In 2011, Visa, a global payments provider, announced that it was acquiring Fundamo, a South Africa-based platform provider of mobile financial services for mobile network operators and financial institutions in developing economies.
The deal, which was sealed at $110 million, had a primary strategy: to be Visa’s route to reaching the low-end consumer market in Africa.
At the time, Visa was doing well as a global payment card provider, but the majority of its consumers were in the middle-upper income range.
Millions of people in the lower income bracket needed an internet network to transact with a card, whether at the ATM, on the web service, or using a Point-of-Sale terminal.
However, there was also a projection that Africa would be the next frontier of payments thanks to Safaricom’s mobile money platform MPesa, launched in 2007 and which has grown to 17 million subscribers by December 2011 in Kenya alone.
The challenge was that mobile internet penetration was around 4 percent, according to the International Telecommunication Union. This meant that millions of people on the continent could not make use of cards for payments.
Visa’s plan was to fix this challenge with the acquisition of Fundamo. This was about the time Mastercard, its closest rival, was concluding a $37.4 million partnership with the International Finance Corporation.
The partnership, which was signed in May 2012, was to help microfinance banks expand more rapidly and develop new products and cost-effective delivery channels while expanding coverage in new, often hard-to-reach locations.
Fundamo, currently inoperative, is considered by some experts as a bad investment by Visa.
“Visa bought Fundamo from under the noses of African telco and discovered that it didn’t fit into their plans. They moved on,” said Osaretin Victor Asemota, growth partner at AnD Ventures and Africa partner for Alta Global Ventures.
“We grew on Fundamo as we helped them implement mobile money across MTN. Even MTN allowed Fundamo to experiment and build. When they were acquired by Visa, we saw it as a win at first until we realised that it wasn’t.”
While the payment system operator has invested in more fintech companies in recent years, the failed investment hangs like a shadow over Visa’s approach to competing in the fintech ecosystem in Africa. Asemota, for example, said Visa lost the battle by not allowing Fundamo to embrace the telco-led agent banking strategy.
“Visa had acquired Fundamo and abandoned any serious effort at deepening the reach of the product. I saw a gap with agents and knew it would be a big thing,” Asemota said. “You won’t believe that Firstmonie of First Bank of Nigeria was initially powered by Fundamo.
Firstmonie still remains the most successful bank-powered agent network in Nigeria but it is still a silo. Nobody is building on top of it like Opay is enabling.”
Mastercard has taken a different approach to investing in Africa. First, it has bought equity stakes in two of the largest telecom operators in Africa which also have extensive fintech businesses. These telcos are among the biggest providers of mobile money agent providers.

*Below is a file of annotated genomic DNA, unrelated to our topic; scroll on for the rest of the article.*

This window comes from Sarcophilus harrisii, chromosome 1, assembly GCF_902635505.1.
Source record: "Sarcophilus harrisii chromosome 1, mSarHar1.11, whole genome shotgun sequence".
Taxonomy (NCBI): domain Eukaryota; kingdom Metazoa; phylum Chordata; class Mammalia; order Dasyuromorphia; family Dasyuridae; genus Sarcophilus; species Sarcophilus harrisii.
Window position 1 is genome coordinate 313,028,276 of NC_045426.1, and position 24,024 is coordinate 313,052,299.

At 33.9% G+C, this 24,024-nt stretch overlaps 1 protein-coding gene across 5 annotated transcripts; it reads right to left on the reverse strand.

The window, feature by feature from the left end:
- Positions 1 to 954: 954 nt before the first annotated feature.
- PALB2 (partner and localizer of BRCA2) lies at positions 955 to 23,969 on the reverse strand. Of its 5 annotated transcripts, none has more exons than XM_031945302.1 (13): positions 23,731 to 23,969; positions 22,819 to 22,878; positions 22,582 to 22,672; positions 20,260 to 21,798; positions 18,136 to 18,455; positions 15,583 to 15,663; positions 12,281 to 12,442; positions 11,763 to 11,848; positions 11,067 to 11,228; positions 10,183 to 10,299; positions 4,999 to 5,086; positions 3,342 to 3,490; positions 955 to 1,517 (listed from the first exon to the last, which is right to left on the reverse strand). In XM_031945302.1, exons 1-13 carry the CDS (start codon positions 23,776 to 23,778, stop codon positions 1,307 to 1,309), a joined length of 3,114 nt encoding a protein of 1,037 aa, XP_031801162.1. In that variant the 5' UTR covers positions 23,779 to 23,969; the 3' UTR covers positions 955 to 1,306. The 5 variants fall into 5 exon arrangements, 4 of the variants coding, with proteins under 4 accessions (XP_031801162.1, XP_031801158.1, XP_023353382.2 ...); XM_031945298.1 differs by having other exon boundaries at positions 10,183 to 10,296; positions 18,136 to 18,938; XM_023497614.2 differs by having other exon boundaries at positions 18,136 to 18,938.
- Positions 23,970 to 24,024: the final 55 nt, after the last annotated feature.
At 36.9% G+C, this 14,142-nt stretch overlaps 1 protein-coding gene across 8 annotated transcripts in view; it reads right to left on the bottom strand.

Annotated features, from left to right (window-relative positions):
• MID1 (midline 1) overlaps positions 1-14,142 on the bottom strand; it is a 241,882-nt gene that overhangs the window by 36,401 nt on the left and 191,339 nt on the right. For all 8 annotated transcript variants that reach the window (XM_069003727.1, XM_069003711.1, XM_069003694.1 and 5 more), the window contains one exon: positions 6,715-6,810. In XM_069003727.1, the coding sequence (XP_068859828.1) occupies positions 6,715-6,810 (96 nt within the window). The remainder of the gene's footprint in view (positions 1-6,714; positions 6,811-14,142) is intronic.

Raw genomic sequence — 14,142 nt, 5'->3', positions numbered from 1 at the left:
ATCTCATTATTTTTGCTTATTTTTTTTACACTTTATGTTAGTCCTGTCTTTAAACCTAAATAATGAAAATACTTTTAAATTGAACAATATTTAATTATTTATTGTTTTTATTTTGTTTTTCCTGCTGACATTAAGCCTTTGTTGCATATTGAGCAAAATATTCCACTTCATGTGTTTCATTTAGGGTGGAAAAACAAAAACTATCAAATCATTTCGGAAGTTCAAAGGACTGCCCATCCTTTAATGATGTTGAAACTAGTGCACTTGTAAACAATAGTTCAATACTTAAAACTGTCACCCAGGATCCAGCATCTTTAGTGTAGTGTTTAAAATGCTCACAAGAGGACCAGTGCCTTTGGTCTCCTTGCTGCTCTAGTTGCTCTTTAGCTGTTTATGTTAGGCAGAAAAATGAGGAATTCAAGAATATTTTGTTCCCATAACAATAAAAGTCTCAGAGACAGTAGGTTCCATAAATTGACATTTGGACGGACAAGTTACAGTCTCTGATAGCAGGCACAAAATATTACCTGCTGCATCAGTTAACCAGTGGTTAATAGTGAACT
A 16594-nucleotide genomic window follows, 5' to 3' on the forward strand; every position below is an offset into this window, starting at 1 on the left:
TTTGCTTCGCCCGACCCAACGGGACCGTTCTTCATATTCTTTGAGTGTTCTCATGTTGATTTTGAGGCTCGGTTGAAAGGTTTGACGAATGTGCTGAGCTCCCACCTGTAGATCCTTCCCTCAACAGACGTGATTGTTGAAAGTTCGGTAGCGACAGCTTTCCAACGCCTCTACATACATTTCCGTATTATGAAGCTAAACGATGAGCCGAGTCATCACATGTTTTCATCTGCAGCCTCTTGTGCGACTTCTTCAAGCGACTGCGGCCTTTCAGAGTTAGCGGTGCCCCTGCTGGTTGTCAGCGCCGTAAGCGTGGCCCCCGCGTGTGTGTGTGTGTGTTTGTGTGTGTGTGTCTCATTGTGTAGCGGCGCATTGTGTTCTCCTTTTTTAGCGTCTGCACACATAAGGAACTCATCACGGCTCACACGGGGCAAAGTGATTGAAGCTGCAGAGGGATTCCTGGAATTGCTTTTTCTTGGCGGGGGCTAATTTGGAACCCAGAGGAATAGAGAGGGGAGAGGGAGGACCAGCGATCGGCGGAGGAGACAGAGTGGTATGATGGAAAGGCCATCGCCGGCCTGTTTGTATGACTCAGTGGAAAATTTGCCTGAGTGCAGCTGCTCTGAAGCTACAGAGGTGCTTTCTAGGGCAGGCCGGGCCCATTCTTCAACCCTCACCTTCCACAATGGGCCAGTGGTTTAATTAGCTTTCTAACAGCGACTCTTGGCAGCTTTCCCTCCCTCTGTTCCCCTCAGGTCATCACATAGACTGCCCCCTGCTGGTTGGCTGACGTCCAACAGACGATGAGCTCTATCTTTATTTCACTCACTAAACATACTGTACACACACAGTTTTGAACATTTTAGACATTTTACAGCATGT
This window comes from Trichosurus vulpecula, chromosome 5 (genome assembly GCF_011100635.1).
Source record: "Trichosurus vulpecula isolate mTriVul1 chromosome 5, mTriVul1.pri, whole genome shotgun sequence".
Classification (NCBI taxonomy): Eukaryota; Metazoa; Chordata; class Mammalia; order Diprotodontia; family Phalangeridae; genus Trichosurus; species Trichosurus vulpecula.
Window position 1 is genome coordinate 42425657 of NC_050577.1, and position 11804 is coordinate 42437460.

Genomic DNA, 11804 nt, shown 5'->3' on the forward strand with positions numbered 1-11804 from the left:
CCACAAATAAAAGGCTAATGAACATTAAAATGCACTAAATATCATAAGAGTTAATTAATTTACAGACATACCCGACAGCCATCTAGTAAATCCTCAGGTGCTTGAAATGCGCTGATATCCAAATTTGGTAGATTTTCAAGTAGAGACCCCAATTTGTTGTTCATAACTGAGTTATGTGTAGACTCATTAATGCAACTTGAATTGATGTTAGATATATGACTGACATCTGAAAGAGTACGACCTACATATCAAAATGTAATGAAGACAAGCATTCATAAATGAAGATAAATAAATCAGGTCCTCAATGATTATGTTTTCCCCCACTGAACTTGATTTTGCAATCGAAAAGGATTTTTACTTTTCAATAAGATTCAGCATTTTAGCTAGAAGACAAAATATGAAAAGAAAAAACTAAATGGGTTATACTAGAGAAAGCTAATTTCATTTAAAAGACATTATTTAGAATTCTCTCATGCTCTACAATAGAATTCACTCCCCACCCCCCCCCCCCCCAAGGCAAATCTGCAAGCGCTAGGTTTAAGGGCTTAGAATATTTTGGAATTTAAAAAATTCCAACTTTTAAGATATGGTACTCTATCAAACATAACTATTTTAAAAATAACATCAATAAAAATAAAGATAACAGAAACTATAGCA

In 2021, Mastercard and Airtel Africa extended commercial agreements and signed a new commercial framework worth around $100 million which will deepen their partnerships across numerous geographies and areas including card issuance, payment gateway, payment processing, merchant acceptance and remittance solutions.
On Monday, Mastercard also signed a Memorandum of Understanding for a minority investment in the fintech business of MTN Group, Africa’s largest mobile network operator.
The investment sees the valuation of MoMo rise to $5.3 billion, making it the most valuable fintech company in Africa. Apart from its 60.5 million customers, MTN MoMo saw an over 18.1 percent increase in active agents to 1.3 million.
“Mastercard isn’t buying MTN’s fintech business. It’s becoming a very significant partner by buying up to 30 percent of the business.
More details will come out, but it strikes me as a longer-term investment rather than trying to achieve some immediate objective,” said Emeka Ajene, founder of Afridigest.
What is at stake for Mastercard is not necessarily reaching the last mile of the payment ecosystem in the way telcos try to reach remote areas to sell airtime, according to Ajene.
“Not sure what it means for the card schemes to reach the last mile. I don’t think it’s about the last mile per se, but about mobile payments and preparing for a future where cards are less important,” he said.
A 2022 report by McKinsey & Company projected that payments are expected to rise by 7 percent. In Africa, the revenue growth for payment is expected to be almost three times faster, driven by activities to expand financial inclusion.
However, mobile money is predicted to take the lead. Nonetheless, the adoption of mobile money is still in its infancy; hence, card adoption will continue to rise due to the growing agent banking industry in Africa.